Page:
Henning Meyer writes: Following the formation of the new Greek government we are entering a period of negotiation. This is good news, and overdue given the scale of the social and economic crisis in Greece. The new prime minister, Alexis Tsipras, has announced that he will not unilaterally walk away from Greek obligations but seek dialogue with creditor countries. He has a clear mandate for change, but it is also important to bear in mind the constraints on the other side of the negotiation table.
Angela Merkel’s coalition government in Germany also operates within clear political limits, partly because a faulty narrative about the origins of the eurozone crisis has been circulating in Germany for half a decade. This is very unfortunate but makes a full U-turn on Greece unlikely. The anti-euro AfD – Alternative for Germany – has been gaining political support since the European elections last May, and is now trying to use the anti-Islam Pegida protests in some parts of the country to further draw disaffected citizens into its orbit. These are new phenomena in German politics and help to explain – though not excuse – the stubbornness with which misguided policies have been pursued. As in other countries, the German political elites are afraid of losing traction in society and have become excessively cautious as a result.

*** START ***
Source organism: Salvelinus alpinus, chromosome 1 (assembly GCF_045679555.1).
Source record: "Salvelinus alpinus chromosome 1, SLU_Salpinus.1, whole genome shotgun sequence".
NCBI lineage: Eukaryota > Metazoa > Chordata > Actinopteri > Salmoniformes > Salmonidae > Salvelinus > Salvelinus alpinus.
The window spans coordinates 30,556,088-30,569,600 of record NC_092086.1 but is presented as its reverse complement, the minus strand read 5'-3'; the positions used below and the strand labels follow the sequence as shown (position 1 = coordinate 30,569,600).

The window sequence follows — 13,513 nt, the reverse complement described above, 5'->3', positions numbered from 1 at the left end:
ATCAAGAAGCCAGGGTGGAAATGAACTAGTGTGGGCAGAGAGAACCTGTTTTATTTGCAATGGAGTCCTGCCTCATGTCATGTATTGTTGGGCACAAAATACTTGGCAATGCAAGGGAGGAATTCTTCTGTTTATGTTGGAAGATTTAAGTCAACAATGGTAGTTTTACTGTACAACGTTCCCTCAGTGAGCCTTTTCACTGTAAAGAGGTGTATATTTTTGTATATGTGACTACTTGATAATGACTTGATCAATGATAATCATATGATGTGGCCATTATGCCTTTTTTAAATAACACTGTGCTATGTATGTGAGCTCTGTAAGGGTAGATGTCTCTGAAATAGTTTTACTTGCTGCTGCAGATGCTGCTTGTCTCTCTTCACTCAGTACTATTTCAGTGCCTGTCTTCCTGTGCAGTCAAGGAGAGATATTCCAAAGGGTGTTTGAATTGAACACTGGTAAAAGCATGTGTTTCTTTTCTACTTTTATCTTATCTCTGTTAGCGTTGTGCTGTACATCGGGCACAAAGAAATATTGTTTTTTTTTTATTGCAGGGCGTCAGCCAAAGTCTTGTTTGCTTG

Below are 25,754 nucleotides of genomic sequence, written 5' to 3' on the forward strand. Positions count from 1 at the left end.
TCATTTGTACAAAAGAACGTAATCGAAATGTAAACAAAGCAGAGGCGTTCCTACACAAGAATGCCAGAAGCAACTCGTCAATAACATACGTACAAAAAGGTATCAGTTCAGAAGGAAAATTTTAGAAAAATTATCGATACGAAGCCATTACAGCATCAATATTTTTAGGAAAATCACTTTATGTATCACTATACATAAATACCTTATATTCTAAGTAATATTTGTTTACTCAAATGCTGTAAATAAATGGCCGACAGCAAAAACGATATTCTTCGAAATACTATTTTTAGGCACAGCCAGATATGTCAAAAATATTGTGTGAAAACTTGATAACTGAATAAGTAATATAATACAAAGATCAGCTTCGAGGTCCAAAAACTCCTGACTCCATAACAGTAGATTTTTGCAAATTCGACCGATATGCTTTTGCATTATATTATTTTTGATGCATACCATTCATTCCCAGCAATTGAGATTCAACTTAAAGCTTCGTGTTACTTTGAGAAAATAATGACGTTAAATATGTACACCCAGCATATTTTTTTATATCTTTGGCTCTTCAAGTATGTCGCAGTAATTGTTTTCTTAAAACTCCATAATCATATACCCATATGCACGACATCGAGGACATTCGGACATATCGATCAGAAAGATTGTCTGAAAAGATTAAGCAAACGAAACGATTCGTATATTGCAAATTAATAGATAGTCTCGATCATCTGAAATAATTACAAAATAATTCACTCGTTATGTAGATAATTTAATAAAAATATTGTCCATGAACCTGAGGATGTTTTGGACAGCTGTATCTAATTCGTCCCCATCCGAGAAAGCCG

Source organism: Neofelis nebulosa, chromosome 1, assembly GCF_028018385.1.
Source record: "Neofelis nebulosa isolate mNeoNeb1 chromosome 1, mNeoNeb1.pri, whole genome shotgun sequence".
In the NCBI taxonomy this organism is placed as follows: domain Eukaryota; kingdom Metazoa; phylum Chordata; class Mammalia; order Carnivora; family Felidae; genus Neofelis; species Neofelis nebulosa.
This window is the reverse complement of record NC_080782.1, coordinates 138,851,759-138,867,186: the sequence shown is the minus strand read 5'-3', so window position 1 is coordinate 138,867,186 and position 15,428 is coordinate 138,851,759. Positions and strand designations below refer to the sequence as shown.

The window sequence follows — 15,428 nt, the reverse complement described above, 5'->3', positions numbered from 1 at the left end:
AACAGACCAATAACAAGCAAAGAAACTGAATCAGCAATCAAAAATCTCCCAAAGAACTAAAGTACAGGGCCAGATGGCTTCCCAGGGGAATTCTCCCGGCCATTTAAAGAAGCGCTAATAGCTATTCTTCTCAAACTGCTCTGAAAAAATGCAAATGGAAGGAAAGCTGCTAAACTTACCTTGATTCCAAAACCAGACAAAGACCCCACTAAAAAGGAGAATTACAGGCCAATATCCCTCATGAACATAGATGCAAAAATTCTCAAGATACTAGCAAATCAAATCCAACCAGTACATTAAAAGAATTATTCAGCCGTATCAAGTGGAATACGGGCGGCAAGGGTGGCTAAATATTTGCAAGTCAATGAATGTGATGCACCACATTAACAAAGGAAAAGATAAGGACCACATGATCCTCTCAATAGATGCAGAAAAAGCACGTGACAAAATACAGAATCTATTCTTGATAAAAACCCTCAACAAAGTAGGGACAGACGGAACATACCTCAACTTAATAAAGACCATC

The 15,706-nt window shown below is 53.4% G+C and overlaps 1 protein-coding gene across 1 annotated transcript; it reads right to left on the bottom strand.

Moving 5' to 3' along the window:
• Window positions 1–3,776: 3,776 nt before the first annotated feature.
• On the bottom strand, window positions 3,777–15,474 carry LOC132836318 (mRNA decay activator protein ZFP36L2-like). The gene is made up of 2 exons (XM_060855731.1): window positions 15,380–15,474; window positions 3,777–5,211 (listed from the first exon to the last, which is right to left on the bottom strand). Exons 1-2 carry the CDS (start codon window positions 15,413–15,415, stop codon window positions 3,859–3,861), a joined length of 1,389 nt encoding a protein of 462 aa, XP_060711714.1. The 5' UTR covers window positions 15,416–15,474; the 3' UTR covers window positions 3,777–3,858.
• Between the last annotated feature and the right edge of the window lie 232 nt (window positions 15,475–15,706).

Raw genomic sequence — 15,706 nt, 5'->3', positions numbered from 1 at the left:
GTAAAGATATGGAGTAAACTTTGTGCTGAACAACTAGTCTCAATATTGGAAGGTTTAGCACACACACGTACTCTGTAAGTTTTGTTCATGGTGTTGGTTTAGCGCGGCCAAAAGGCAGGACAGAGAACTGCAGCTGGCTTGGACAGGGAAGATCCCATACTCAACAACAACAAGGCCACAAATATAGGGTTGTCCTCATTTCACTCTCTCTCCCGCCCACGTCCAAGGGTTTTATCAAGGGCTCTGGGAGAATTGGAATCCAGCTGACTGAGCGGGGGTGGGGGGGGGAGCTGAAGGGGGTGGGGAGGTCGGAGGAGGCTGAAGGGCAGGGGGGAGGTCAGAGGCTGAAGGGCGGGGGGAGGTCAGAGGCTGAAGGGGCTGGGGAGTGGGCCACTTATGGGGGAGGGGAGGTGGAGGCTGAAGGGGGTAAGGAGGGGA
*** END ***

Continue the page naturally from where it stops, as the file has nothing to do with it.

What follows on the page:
But there is light at the end of tunnel. The opposing parties might be at loggerheads at the moment but there is scope for a political deal that would allow both sides to keep their integrity. Here are the three things that need to come together. [Continue reading…]